September 12, 2005
Summer's Gone (Almost).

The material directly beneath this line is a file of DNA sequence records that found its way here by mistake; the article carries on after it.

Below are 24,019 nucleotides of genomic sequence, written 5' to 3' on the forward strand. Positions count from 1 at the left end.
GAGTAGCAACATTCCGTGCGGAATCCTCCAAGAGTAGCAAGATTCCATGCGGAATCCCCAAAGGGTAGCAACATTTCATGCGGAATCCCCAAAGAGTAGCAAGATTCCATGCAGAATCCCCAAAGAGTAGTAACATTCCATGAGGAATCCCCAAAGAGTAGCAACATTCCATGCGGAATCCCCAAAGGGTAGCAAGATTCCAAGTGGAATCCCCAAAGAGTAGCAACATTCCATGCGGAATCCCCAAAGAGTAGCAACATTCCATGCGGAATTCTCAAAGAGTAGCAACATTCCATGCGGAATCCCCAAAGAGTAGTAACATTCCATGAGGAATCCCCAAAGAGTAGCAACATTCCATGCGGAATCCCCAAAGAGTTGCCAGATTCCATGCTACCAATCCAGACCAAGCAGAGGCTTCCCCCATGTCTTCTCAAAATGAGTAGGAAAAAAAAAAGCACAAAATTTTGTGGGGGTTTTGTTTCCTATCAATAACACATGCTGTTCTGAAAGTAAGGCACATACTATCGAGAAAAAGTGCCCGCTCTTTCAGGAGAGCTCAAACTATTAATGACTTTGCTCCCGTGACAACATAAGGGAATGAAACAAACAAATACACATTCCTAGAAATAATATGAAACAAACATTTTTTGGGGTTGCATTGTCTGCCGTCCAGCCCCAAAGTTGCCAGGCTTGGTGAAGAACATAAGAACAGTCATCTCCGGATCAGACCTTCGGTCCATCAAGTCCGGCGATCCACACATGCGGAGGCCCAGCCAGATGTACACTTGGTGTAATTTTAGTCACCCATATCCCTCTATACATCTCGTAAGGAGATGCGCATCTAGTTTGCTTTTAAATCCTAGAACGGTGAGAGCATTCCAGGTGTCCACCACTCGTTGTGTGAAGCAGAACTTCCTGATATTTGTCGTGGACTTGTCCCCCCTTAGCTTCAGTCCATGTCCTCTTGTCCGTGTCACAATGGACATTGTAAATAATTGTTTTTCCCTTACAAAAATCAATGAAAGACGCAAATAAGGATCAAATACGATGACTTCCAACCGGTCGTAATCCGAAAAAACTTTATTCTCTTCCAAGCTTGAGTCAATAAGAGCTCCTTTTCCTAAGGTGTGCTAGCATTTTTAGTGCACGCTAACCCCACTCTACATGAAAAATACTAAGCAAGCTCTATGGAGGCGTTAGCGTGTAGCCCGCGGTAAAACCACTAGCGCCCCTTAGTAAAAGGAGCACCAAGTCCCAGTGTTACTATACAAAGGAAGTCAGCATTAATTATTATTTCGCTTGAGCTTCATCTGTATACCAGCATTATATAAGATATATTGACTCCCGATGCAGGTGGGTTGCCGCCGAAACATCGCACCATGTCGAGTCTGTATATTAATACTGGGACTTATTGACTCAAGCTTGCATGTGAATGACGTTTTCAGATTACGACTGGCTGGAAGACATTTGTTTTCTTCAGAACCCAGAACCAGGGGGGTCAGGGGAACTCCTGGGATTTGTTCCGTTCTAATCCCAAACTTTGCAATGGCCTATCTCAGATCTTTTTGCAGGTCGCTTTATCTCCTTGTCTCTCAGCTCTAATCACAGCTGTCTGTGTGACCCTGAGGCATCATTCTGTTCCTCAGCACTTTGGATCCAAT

I can smell summer's death today. I woke up this morning to cloudy, dewy windows that masked the fog from me. I opened my windows, and the sills smell like sweat. People sweat. I put on my big red robe and went out on the balcony only to smell death in the air. Summer's death smells like old burnt wood. Dead bugs. Rusted metal. Too many people mourn the death of summer. They have to come back from exotic or merely restful vacations or to school or university. Gone are cook-outs, iced-tea, swimming on weekday afternoons, getting away with another shirt button undone and sweet delicious corn on the cob. Late August means melancholy over having to get back to work. Early September means getting up to actually do it. Party's over. So is nap time, lunch time and tea time. Get thee back to work. However, the official start of autumn remains weeks away, while actual fall weather may be even further off in some regions. What remains now are all the bad parts of summer. The heat and humidity. Bug bites. Inconsiderate neighbors using their weekwackers at 7:30 on a Sunday morning. Sweat and the smell of it. Couple all this with catching up on all the responsibilities we've slouched off for so long, and you get the misery of very late summer. I thoroughly enjoy watching summer die, however. I put on my bug spray and sit outside with a pencil and a Moleskine and bask in the hot season's last throws before my favorite season starts. While I can appreciate that a lot of people are sad to see summer go, I really cannot understand it. Summer remains, to me, the meteorological nadir of the entire year. And I love to watch it sink further and further until it gets eaten by autumn, who digests the green leaves and excretes them in myriad hues that can make even the most fervent lover of summer forget all about barbecuing and short skirts.